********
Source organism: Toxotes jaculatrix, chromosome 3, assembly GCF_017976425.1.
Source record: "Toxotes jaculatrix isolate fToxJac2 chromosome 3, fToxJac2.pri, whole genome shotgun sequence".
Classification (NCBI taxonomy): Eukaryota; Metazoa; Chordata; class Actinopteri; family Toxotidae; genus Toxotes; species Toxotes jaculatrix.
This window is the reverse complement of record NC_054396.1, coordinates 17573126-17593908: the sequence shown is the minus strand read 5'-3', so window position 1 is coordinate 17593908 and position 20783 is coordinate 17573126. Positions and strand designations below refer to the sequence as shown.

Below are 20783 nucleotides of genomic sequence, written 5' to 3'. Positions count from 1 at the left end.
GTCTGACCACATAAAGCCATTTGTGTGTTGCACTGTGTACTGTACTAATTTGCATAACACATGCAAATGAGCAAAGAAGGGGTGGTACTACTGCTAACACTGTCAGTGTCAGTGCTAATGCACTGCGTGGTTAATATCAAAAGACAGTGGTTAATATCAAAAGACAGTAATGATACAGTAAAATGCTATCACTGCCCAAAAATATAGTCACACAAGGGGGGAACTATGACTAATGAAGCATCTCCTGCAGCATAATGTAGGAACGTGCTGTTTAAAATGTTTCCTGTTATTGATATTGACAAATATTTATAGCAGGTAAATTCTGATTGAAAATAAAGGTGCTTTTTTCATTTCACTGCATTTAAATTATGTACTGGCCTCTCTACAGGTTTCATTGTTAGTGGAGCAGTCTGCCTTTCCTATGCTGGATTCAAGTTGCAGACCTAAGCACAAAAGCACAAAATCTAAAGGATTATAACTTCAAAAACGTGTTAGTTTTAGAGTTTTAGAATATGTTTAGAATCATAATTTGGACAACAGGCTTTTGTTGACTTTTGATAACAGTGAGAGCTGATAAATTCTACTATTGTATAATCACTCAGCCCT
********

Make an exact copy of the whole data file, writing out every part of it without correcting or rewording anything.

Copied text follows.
Source organism: Toxotes jaculatrix, chromosome 3, assembly GCF_017976425.1.
Source record: "Toxotes jaculatrix isolate fToxJac2 chromosome 3, fToxJac2.pri, whole genome shotgun sequence".
Classification (NCBI taxonomy): Eukaryota; Metazoa; Chordata; class Actinopteri; family Toxotidae; genus Toxotes; species Toxotes jaculatrix.
This window is the reverse complement of record NC_054396.1, coordinates 17573126-17593908: the sequence shown is the minus strand read 5'-3', so window position 1 is coordinate 17593908 and position 20783 is coordinate 17573126. Positions and strand designations below refer to the sequence as shown.

Below are 20783 nucleotides of genomic sequence, written 5' to 3'. Positions count from 1 at the left end.
GTCTGACCACATAAAGCCATTTGTGTGTTGCACTGTGTACTGTACTAATTTGCATAACACATGCAAATGAGCAAAGAAGGGGTGGTACTACTGCTAACACTGTCAGTGTCAGTGCTAATGCACTGCGTGGTTAATATCAAAAGACAGTGGTTAATATCAAAAGACAGTAATGATACAGTAAAATGCTATCACTGCCCAAAAATATAGTCACACAAGGGGGGAACTATGACTAATGAAGCATCTCCTGCAGCATAATGTAGGAACGTGCTGTTTAAAATGTTTCCTGTTATTGATATTGACAAATATTTATAGCAGGTAAATTCTGATTGAAAATAAAGGTGCTTTTTTCATTTCACTGCATTTAAATTATGTACTGGCCTCTCTACAGGTTTCATTGTTAGTGGAGCAGTCTGCCTTTCCTATGCTGGATTCAAGTTGCAGACCTAAGCACAAAAGCACAAAATCTAAAGGATTATAACTTCAAAAACGTGTTAGTTTTAGAGTTTTAGAATATGTTTAGAATCATAATTTGGACAACAGGCTTTTGTTGACTTTTGATAACAGTGAGAGCTGATAAATTCTACTATTGTATAATCACTCAGCCCT